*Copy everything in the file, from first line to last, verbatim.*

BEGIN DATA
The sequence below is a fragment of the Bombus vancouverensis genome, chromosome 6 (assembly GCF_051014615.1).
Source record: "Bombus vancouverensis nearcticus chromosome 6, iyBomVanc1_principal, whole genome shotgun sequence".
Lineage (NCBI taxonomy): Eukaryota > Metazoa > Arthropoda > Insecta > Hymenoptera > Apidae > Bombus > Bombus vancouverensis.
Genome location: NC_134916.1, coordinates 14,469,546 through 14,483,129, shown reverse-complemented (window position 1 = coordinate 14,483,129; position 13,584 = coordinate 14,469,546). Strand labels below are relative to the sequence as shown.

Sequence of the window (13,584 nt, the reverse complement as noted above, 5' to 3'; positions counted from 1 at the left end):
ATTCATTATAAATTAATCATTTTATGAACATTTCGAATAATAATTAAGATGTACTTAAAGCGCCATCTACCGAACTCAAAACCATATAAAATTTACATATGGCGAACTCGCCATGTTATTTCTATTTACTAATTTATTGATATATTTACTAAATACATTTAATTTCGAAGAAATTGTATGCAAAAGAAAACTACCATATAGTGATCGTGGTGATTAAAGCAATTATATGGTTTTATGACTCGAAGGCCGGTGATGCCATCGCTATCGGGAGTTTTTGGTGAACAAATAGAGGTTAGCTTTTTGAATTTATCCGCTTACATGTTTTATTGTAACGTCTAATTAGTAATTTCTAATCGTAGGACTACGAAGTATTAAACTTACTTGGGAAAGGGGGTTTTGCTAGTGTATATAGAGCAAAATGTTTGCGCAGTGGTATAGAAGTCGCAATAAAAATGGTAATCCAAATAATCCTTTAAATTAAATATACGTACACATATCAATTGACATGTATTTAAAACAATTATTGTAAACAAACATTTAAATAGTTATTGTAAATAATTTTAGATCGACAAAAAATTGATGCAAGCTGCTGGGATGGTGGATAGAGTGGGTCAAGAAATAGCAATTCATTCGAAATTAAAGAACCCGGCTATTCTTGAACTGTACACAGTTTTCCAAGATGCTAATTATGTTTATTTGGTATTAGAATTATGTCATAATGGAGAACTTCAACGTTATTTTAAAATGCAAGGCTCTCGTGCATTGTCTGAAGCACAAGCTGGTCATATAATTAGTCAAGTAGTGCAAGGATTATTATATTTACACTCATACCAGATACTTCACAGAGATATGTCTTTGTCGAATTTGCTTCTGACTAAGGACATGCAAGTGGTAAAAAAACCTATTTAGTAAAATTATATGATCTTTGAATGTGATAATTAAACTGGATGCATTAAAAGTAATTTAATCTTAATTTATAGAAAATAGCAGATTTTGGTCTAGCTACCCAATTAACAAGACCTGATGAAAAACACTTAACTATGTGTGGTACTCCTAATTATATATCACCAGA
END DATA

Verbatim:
The sequence below is a fragment of the Bombus vancouverensis genome, chromosome 6 (assembly GCF_051014615.1).
Source record: "Bombus vancouverensis nearcticus chromosome 6, iyBomVanc1_principal, whole genome shotgun sequence".
Lineage (NCBI taxonomy): Eukaryota > Metazoa > Arthropoda > Insecta > Hymenoptera > Apidae > Bombus > Bombus vancouverensis.
Genome location: NC_134916.1, coordinates 14,469,546 through 14,483,129, shown reverse-complemented (window position 1 = coordinate 14,483,129; position 13,584 = coordinate 14,469,546). Strand labels below are relative to the sequence as shown.

Sequence of the window (13,584 nt, the reverse complement as noted above, 5' to 3'; positions counted from 1 at the left end):
ATTCATTATAAATTAATCATTTTATGAACATTTCGAATAATAATTAAGATGTACTTAAAGCGCCATCTACCGAACTCAAAACCATATAAAATTTACATATGGCGAACTCGCCATGTTATTTCTATTTACTAATTTATTGATATATTTACTAAATACATTTAATTTCGAAGAAATTGTATGCAAAAGAAAACTACCATATAGTGATCGTGGTGATTAAAGCAATTATATGGTTTTATGACTCGAAGGCCGGTGATGCCATCGCTATCGGGAGTTTTTGGTGAACAAATAGAGGTTAGCTTTTTGAATTTATCCGCTTACATGTTTTATTGTAACGTCTAATTAGTAATTTCTAATCGTAGGACTACGAAGTATTAAACTTACTTGGGAAAGGGGGTTTTGCTAGTGTATATAGAGCAAAATGTTTGCGCAGTGGTATAGAAGTCGCAATAAAAATGGTAATCCAAATAATCCTTTAAATTAAATATACGTACACATATCAATTGACATGTATTTAAAACAATTATTGTAAACAAACATTTAAATAGTTATTGTAAATAATTTTAGATCGACAAAAAATTGATGCAAGCTGCTGGGATGGTGGATAGAGTGGGTCAAGAAATAGCAATTCATTCGAAATTAAAGAACCCGGCTATTCTTGAACTGTACACAGTTTTCCAAGATGCTAATTATGTTTATTTGGTATTAGAATTATGTCATAATGGAGAACTTCAACGTTATTTTAAAATGCAAGGCTCTCGTGCATTGTCTGAAGCACAAGCTGGTCATATAATTAGTCAAGTAGTGCAAGGATTATTATATTTACACTCATACCAGATACTTCACAGAGATATGTCTTTGTCGAATTTGCTTCTGACTAAGGACATGCAAGTGGTAAAAAAACCTATTTAGTAAAATTATATGATCTTTGAATGTGATAATTAAACTGGATGCATTAAAAGTAATTTAATCTTAATTTATAGAAAATAGCAGATTTTGGTCTAGCTACCCAATTAACAAGACCTGATGAAAAACACTTAACTATGTGTGGTACTCCTAATTATATATCACCAGA